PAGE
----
Meredith Turney

Tax Day. Perhaps the most reviled day on the calendar. This year, rendering to Uncle Sam what he deems his was a particularly odious task. Writing that check to the federal government stung even more than usual considering the latest bureaucratic nightmare it will eventually fund: ObamaCare. But the amount of their income taxpayers send to Washington, D.C. every year is only the final insult in the torturous process of filing annual tax returns.

Many tax filers spent the two months preceding April 15th bowed over their kitchen table, calculator in hand, poring over W-2s, 1044s or other puzzling tax forms, trying to figure out how much of their hard-earned income they’d be forced to part with. Some taxpayers invested in online software programs to help with tax preparation.

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According to a survey conducted by the National Retail Federation, “one-third (33.6%) of consumers will prepare their taxes using computer software, 23.5 percent will use an accountant, 17.6 percent will use a tax preparation service, 11.8 percent will have a friend, spouse or other relative prepare their taxes for them and will prepare their taxes by hand.” The tax filing process has become so convoluted and complex that average, intelligent Americans must seek outside assistance to make sure they file correctly.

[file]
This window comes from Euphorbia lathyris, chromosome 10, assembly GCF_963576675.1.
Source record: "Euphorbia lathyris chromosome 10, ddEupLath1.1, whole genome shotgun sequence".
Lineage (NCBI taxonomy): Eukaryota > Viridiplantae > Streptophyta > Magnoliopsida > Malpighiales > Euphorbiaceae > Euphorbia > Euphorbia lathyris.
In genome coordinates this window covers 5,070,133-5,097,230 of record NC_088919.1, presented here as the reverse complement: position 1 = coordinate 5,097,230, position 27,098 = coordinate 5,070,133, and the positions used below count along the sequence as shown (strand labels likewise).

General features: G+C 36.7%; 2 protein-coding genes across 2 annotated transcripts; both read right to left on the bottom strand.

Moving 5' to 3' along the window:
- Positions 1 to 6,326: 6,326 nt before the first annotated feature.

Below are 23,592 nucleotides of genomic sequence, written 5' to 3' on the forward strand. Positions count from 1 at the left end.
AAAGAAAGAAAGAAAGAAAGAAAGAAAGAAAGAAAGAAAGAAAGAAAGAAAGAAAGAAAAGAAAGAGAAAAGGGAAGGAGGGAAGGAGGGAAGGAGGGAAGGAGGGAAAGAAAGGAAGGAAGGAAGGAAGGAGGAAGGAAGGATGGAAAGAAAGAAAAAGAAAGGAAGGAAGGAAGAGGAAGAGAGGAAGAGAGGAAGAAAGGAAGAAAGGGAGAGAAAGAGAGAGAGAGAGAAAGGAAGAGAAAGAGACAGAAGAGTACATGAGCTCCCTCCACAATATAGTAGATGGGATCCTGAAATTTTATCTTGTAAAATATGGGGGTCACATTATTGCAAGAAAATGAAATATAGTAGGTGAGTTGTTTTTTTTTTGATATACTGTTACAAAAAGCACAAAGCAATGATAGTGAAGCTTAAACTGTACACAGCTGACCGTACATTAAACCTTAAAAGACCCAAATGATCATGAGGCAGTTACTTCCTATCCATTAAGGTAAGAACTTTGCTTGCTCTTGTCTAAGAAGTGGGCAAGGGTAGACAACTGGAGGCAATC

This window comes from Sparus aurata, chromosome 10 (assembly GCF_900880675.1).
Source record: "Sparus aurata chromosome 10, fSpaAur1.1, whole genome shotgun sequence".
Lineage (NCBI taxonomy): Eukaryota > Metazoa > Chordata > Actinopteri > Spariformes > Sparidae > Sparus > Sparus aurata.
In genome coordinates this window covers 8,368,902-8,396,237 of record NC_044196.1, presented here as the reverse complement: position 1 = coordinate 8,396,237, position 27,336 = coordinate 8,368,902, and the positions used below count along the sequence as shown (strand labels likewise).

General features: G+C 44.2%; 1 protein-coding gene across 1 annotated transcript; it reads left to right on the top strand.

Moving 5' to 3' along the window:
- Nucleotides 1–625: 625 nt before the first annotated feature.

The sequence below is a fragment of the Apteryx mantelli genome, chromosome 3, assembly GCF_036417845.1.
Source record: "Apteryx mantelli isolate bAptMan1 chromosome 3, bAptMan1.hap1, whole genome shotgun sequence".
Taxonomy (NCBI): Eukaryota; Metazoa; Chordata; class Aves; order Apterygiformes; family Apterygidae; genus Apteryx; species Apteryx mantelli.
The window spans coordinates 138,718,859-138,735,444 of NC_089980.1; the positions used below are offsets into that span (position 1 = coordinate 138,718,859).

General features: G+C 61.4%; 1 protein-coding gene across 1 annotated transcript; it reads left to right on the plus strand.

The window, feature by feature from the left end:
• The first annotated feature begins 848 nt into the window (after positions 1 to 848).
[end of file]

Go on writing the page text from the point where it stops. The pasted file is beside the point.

As some co-workers and I commiserated with each other over our tax preparation woes last week, we discussed how wrong it was that three college-educated women (I have a law degree!) are forced to seek professional help in filing what should be a simple tax return. Instead, we're lost in a maze of acronyms, numbered forms and complex math equations. The tax forms, receipts, and paperwork littering my dining room table looked like John Nash’s office in A Beautiful Mind. Filing taxes shouldn't take degrees in advanced mathematics and cryptography.

The common sentiment I've encountered during tax season is absolute disdain for tax filing process and the government it represents. It’s not disdain for the form of government, but how that form has been so bastardized that it now abuses the taxpayers who prop it up with their income. A new Pew Research Center survey found that an astonishing 80 percent of Americans distrust their government.

Meredith Turney

Meredith Turney is a conservative political commentator, writer and new media consultant.More of her work can be found at